Live Journal was supplanted by Myspace, which was much more rapid-fire. It did still have a blog option though, allowing for longer, more detailed, posts. Myspace offered much more functionality and thus could take up much more of a user's time on things other than composing text. The most convenient means of communicating information was on a front page, where ideas were kept pretty short.

Of course Facebook is the Social Network De Jure and it promotes even greater brevity than it's progenitors. With no option whatsoever for lengthy treatise, Facebook puts a limit on the number of characters in a post and the limit isn't all that high by the standards of informed discourse. Posts are limited to a few hundred words at best.

And most recently, Twitter limits you to a text message, to a scant one hundred and forty characters, no exposition, no elucidation and no extemporization. This is near to the minimum length for a syntactically correct English language utterance.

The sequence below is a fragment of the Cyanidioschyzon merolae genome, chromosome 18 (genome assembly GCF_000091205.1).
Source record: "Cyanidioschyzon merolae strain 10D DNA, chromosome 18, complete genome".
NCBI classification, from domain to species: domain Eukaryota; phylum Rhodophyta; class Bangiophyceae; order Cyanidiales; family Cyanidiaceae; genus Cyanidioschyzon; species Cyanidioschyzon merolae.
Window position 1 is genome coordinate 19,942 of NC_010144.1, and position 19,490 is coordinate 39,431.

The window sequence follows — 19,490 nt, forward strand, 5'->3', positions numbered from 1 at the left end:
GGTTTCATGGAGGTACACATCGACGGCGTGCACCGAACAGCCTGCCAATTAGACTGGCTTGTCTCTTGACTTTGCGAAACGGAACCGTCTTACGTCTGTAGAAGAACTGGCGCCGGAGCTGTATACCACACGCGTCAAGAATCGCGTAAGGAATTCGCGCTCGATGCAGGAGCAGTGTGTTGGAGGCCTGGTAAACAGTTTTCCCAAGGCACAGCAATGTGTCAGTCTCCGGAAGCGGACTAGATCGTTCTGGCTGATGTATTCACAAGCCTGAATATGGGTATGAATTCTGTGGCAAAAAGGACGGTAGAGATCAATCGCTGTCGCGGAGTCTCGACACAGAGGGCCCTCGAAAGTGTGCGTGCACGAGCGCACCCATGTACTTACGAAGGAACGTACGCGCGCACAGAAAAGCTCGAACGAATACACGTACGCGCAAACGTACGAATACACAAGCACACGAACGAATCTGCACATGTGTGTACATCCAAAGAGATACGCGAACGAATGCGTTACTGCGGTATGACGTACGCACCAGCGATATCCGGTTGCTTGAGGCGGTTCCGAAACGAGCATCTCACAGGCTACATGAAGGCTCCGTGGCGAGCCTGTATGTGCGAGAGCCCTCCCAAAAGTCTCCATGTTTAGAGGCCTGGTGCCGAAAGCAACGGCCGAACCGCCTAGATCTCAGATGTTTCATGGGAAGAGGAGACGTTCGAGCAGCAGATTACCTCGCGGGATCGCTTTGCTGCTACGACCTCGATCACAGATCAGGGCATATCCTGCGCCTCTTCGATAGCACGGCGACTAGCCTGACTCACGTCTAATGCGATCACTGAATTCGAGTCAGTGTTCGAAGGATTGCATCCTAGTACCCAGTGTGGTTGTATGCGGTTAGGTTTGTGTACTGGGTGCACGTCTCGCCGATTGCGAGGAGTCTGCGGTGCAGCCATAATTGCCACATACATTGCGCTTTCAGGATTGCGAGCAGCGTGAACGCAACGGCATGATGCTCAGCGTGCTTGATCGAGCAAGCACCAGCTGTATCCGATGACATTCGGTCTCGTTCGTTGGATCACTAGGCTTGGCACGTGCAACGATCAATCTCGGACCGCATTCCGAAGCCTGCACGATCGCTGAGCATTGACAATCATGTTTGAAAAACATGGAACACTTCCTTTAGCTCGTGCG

What does this do to the expansion of discourse that the internet initially promised us? Certainly, there are plenty of doom-sayers that point to the sound-bite nature of modern media and that assert that discourse, as a mode of human activity, is on it's way out. They may be right and this constant foreshortening of utterance is the first plague in an information apocalypse.

On the other hand, I don't know that this is necessarily a bad thing. We were told from the time the internet first entered our homes that the future would involve more and more information, more and more access to that information and that more and more of our lives would be taken up with interacting with that information. We accepted these premises at the time but didn't stop to think that, with that much more information, we'd have to find new ways of consuming it.

Obviously, I'm a fan of the elucidated statement and I presume you are as well, since you've read most of a seven-hundred word blog post on the subject. I'm simply saying that the method I've used here is not and should not be the only valid means of information conveyance. Perhaps this push towards brevity is an opportunity. Perhaps this is a chance to distill our ideas and prune our statements. Perhaps these communication tools will force our expressions to be denser and more impactful even as they force them to be shorter.